So, the next question is clear--was this knowledge "un-knowable" to Isaiah?

Well, there are two questions here--the first is easy: the relative life spans of Isaiah and Cyrus. But the second is more difficult: what reason do we believe that Isaiah actually WROTE the word 'Cyrus' in there? Could not someone have simply ADDED the word in there to make the prophecy be more convincing?

The Jew is apparently primed for this question, for he is grinning as I even frame these concerns. The first one he answers very easily, by simple dictionary and encyclopedia entries. Isaiah was simply way too early to know about Cyrus (or Persia's rise even), and Cyrus was not a generic name, etc.

The second question involves a bit more complex (and logical) reasoning. Cyrus was after the Prophet Daniel, and Daniel quotes from the prophet Jeremiah in Daniel 9.2. But Jeremiah knew of and alluded to Isaiah (and specifically the sections in which the Cyrus passages reside). And this puts the Isaiah passage way too early. He also points out that the post-exilic writers (2 Chr 36; Ezra) have knowledge of this as well, which would not be the case if Cyrus were a much later interjection. He also points out that ALL interpreters see a very tight literary structure and integration in the passage. The linkages seem fairly tight.

I am impressed and ask for another. The Jews speaks of the prophecies of the inter-testamental empires in the Book of Daniel. He reads this passage to me but it has so much symbolism in it, I have to object. But he counters well. He points out that in the first part of this century the vast majority of biblical scholarship was anti-miraculous and would not even admit to the possibility of predictive prophecy. Yet this same group (with a strongly anti-supernaturalistic bias!) saw an incredible correspondence between the succession of empires in history and the descriptions in this passage in Daniel, that they HAD to date the passage after the fact! In other words, competent historical understanding of the imagery upheld the Jewish guy's use of the passage.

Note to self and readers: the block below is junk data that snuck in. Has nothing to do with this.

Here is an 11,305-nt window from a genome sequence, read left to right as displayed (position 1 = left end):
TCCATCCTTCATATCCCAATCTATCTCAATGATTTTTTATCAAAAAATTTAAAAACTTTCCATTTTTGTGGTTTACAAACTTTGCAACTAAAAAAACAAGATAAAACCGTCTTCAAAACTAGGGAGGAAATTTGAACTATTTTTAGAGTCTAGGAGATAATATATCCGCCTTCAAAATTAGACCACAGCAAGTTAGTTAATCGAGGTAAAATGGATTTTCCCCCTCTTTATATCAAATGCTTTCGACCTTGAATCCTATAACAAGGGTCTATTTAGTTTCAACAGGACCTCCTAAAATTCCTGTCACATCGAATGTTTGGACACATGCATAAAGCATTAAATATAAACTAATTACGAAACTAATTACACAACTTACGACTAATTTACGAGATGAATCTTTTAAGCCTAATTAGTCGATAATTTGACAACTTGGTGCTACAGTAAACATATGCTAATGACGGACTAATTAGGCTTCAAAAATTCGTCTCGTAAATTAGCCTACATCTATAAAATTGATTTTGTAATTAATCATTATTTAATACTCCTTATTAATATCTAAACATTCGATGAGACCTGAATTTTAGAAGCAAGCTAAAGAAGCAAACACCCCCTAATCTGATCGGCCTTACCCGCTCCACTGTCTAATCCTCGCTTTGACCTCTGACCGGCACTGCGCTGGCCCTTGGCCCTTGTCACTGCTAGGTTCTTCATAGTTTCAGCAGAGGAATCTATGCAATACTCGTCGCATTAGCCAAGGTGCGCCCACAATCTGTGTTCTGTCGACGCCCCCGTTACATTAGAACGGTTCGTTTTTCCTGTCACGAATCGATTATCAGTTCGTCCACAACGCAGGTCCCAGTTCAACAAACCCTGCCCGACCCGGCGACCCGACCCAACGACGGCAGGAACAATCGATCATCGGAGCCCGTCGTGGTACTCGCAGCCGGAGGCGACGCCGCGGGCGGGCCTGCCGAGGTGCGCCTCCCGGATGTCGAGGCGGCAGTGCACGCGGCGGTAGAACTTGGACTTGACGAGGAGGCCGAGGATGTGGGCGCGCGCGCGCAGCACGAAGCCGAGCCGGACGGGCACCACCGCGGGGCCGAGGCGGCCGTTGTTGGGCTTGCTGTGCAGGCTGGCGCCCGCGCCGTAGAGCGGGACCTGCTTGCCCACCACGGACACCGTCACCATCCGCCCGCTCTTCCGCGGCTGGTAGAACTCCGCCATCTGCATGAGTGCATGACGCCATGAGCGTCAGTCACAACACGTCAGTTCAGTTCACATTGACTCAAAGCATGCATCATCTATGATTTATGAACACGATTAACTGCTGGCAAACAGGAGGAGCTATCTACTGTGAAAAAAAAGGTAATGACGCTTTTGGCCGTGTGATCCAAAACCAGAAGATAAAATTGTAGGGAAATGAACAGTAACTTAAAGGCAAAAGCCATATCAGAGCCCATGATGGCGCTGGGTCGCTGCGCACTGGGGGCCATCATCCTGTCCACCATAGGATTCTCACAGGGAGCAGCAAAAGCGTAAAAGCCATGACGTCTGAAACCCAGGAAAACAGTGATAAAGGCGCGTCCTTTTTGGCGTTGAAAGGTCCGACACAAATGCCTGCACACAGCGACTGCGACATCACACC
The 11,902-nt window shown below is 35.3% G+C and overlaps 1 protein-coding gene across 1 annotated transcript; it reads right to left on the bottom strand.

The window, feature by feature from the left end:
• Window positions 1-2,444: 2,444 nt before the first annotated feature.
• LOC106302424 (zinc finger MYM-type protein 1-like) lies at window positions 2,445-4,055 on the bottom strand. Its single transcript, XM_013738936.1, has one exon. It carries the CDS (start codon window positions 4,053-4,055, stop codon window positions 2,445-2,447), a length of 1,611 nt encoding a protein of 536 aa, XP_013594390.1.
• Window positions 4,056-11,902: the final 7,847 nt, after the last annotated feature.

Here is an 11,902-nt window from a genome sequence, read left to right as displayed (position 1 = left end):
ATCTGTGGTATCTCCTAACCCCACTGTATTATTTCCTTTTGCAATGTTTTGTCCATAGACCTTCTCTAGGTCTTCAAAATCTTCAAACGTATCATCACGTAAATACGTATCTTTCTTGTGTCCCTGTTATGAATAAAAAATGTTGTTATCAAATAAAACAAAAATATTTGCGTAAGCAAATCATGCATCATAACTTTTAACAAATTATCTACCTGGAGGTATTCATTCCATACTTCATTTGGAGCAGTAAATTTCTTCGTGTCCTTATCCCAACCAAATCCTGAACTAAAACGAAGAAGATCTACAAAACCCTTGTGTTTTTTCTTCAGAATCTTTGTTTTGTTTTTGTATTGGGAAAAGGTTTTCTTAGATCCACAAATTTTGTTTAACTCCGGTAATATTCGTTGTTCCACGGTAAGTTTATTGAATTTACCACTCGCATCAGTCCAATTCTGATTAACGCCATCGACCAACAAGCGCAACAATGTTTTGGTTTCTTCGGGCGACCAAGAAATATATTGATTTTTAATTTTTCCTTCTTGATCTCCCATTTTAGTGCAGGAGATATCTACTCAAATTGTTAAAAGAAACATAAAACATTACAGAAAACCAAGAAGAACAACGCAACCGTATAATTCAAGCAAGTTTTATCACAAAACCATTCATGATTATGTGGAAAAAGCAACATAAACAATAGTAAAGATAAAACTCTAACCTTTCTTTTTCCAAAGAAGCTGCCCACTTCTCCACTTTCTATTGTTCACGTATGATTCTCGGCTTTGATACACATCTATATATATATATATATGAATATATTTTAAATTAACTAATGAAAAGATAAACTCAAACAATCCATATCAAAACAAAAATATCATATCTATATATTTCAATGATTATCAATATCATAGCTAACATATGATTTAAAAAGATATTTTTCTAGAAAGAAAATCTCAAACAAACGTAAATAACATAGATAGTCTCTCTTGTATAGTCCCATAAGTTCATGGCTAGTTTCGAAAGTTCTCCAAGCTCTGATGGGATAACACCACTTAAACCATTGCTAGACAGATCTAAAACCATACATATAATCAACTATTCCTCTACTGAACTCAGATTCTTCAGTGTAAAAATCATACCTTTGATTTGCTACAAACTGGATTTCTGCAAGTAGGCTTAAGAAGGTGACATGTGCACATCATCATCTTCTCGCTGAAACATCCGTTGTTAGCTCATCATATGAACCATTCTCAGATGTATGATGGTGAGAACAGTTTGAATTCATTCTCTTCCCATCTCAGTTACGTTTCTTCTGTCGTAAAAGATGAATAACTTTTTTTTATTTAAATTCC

"So, they dated it after the fact--why don't you believe them?" I asked.

His response was once again well-prepared. "Because it's too late! Had we had this conversation back then, before the Dead Sea Scrolls, I might have agreed with them. But the linguistic data from Qumran shows that the language of Daniel ONLY FITS the traditional period!"


And example number three? (And keep it short--I have to get ready for a business trip.) He proceeds then to take me through some detailed prophecy about Tyre and Sidon and some island being scraped clean, followed by descriptions in ancient history books about the fulfillment of this prediction. I ask about how cities were normally destroyed in the ancient world (to see how unusual this prediction was), and it didn't match the prophecy at all. So, at this point I have to give the Jew credit.

Now, it began to dawn on me that we might be headed for a different (but related issue)--the percentage of hits versus misses.

I remember being impressed as a college student when I found out that Jeanne Dixon had predicted the assassination of President John F. Kennedy. It was quite impressive until I found out the real truth: she had predicted the assassination of the President AND had predicted that Nixon would win the election! I learned both a lesson on precision and specificity and a lesson on 'accidental' hits.

The issue this raises of course is the hit:miss ration of these prophets. What was a considered a 'good' ratio for that religion and how did they stack up against it. His answer was odd enough to make me take notice: the record had to be perfect. Eh? The criterion for a prophet was that he could not even miss ONE (Deut 18). This was so strange (but something that MIGHT make sense if the god were involved somehow). When I asked him about the actual ratio of the prophets in the Tanakh, he said it was perfect (or close to perfect). When I pressed him on this last point, he said that the data on some of the prophecies is not in yet, since they are still yet future. But he added that the pattern of abnormal fulfillment gave adequate warrant for expecting the best of those...

And at this point...I had to give my computer up to my daughter to work on her college project, while I pack for my business trip...more to come (and soon--I have to get to Type9 before the Muslim accuses me of letting the Christian win by default or filibuster)...


From: The Christian ThinkTank...[] (Reference Abbreviations)